Wednesday, April 25, 2007

Nurse Practitioners as good as Docs, maybe better

1316 patients who had no regular source of care and kept their initial primary care appointment were enrolled and randomized with either a nurse practitioner (n = 806) or physician (n = 510). ... No significant differences were found in patients' health status ... at 6 months ... hypertension ... was statistically significantly lower for nurse practitioner patients (82 vs 85 mm Hg; P = .04). No significant differences were found in health services utilization after either 6 months or 1 year. There were no differences in satisfaction ratings following the initial appointment (P = .88 for overall satisfaction). Satisfaction ratings at 6 months differed for 1 of 4 dimensions measured (provider attributes), with physicians rated higher (4.2 vs 4.1 on a scale where 5 = excellent; P = .05).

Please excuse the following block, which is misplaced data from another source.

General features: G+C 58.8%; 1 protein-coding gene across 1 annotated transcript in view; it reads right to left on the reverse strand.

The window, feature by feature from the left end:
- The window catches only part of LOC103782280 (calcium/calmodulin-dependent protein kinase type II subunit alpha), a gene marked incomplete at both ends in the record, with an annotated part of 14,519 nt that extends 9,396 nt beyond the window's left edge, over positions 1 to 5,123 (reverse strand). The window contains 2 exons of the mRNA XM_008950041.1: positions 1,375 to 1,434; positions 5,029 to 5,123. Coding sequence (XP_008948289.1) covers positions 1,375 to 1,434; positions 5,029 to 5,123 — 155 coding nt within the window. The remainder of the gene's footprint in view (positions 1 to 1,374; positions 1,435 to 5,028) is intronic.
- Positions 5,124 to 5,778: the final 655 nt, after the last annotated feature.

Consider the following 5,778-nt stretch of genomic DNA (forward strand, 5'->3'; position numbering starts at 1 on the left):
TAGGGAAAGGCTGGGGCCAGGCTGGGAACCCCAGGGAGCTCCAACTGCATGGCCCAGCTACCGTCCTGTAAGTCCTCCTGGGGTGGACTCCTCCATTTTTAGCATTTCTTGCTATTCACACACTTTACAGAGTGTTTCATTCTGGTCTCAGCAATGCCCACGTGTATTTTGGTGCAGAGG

But docs are taught more medicine than nurses; why are they no better at primary care? Probably because docs are famously overconfident. For example, one study found that on average when docs were 88% confident that their patient had pneumonia, in fact only 20% of such patients had pneumonia. And overconfidence is fatal in primary care.